the habit of being_saving grace


I received an ARC of Jane Green’s Saving Grace during my baby moon and it was a bit of much needed indulgent reading. This is the story of Grace Chapman, she of the perfect life living comfortably with her husband, bestselling author Ted, in their picture-perfect restored farmhouse on the Hudson River in New York.

Grace has what she believes to be a dark secret in her past and had a volatile childhood. As of late, her marriage to Ted has left her feeling unsettled. In a conversation with Jane Green about Grace and what intrigued her about the character she said:

” … we have a propensity to repeat the patterns of our childhood; we recreate situations that are somehow familiar to us, and I loved the idea of Grace growing up in a difficult, volatile household, and how the would explain why she would remain married to a man like Ted. Many people reading the book would urge her to leave, but when you understand how walking on eggshells is entirely familiar to Grace, I think it helps you understand why she stays.”

As Grace’s life starts to unravel following the arrival of her husband’s new assistant, Grace ignores her uneasiness with the new assistant while everyone else is enchanted by her. Things soon take a sinister turn and Grace finds herself fighting for both her marriage and her sanity.

When asked what she hoped readers would take away from Saving Grace, Green replied:

“Grace’s lessons were ones I had to learn the hard way, primarily that we should always trust our intuition; that when that little voice tells us something is wrong, we must listen to it, and that we have to be our own advocates when it comes to our health…”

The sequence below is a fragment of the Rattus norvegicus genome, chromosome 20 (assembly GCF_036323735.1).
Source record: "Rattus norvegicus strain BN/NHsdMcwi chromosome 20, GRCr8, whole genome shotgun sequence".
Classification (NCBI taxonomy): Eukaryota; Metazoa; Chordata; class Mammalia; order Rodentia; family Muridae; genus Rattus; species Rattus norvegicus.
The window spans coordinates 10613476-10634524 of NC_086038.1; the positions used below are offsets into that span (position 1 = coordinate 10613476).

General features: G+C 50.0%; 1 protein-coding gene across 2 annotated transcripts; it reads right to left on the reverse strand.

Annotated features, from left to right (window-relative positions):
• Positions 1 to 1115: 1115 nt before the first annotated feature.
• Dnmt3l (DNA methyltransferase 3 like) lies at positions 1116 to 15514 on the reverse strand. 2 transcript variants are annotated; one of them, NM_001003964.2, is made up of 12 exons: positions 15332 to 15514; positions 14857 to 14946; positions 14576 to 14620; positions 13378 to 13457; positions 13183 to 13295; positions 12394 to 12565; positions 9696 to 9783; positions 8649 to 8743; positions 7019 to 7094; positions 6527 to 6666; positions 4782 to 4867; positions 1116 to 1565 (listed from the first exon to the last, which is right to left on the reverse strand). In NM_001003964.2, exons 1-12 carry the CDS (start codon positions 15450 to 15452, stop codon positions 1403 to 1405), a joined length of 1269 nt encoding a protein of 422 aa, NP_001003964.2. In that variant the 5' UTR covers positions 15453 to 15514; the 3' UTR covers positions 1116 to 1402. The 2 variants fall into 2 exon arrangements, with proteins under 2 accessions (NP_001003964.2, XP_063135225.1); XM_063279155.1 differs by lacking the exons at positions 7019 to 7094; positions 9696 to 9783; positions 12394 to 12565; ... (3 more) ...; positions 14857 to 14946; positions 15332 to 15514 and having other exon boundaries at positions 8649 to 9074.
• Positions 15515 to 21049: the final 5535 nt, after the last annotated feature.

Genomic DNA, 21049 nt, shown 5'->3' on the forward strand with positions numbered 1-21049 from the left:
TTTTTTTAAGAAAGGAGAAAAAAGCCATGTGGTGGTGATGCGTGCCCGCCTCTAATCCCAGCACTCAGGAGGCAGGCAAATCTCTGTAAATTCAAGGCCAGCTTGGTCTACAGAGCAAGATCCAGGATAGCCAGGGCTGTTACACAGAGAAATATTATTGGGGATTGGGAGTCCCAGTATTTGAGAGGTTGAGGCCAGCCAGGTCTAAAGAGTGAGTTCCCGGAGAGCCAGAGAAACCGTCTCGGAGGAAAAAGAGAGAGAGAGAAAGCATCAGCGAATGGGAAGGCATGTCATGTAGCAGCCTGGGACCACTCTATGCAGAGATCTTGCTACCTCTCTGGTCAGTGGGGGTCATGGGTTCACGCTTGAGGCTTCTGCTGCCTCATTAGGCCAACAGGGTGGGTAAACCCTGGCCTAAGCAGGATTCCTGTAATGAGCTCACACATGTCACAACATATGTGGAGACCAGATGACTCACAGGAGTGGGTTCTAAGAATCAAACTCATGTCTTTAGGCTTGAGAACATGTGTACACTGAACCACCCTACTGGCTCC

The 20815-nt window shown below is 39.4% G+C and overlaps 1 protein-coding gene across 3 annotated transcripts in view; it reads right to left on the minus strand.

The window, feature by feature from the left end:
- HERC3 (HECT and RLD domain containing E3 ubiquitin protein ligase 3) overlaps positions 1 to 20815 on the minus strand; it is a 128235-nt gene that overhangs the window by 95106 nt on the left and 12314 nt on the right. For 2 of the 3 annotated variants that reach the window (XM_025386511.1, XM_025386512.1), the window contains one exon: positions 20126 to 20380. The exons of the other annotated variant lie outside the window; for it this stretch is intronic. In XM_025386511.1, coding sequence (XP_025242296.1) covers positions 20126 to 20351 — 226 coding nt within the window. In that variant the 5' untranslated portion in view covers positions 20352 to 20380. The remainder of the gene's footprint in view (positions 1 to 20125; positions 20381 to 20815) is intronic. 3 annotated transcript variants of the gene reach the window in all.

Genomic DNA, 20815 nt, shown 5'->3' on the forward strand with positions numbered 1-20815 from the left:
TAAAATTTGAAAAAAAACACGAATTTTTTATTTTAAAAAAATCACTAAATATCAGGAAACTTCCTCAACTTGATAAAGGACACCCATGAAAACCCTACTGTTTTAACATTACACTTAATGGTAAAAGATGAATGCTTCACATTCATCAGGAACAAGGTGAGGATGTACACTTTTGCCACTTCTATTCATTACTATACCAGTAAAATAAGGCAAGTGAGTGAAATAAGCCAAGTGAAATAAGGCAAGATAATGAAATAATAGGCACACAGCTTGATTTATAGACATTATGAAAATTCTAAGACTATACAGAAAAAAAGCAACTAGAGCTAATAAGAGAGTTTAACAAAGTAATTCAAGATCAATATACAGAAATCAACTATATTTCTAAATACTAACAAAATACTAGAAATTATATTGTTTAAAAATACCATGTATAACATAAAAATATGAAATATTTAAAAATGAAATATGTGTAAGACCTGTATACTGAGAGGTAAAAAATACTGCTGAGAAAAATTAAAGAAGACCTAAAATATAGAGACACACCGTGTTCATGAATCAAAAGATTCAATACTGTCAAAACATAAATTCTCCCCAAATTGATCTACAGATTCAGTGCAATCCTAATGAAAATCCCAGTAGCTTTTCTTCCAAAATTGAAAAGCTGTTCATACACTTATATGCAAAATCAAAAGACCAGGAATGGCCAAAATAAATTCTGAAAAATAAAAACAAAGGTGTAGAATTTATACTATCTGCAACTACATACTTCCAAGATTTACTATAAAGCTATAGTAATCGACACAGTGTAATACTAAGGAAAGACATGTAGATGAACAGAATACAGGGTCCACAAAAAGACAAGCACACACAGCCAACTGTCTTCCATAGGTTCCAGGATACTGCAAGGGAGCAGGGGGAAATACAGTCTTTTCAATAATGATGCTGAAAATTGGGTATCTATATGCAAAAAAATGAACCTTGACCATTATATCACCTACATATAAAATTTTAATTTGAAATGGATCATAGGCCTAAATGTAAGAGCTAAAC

And for the aspiring writers out there, Jane Green has written fifteen New York Times bestselling novels. Asked what advice she offer to an aspiring writer:

“That writing is your job, and has to be done every day, whether you feel like it or not. That the most important requirement is discipline; that you will be hit with writer’s block over and over, and the only way to break it is to keep writing anyway. I would also add, write the story you need to tell rather than the one you think will be a bestseller.”

Saving Grace will be released on December 30, 2014, and will be a great reading choice for those last days of winter vacation! I have one copy of to give away. Sorry, US residents only. Leave a comment below, a winner will be selected at random on Wednesday, January 7.

ETA: The winner of the giveaway is Andi — congrats!

  • Thank you!ReplyCancel

  • would love to win this! sounds like a good read and an important message for many!ReplyCancel

  • Manise

    Wow. This book has my name written all over it in so many ways….. kind of frightening actually.ReplyCancel

  • I have been looking for a read like this. Thank you for the lovely giveaway!ReplyCancel

  • This sounds like a wonderful book!!ReplyCancel

  • I would love to have my name entered Amanda, thank you.ReplyCancel

  • I only hesitate, because I am not sure how good the book actually is. You mention indulgent-was it a worthy indulgence?ReplyCancel

    • admin

      Heather, I consider indulgences to be worthwhile ;-)ReplyCancel

      • Indeed. You are quite correct. Too often, I think of the pure act of reading an indulgence. Leftover sentiments from childhood about productivity. I am working on shedding those little by little.ReplyCancel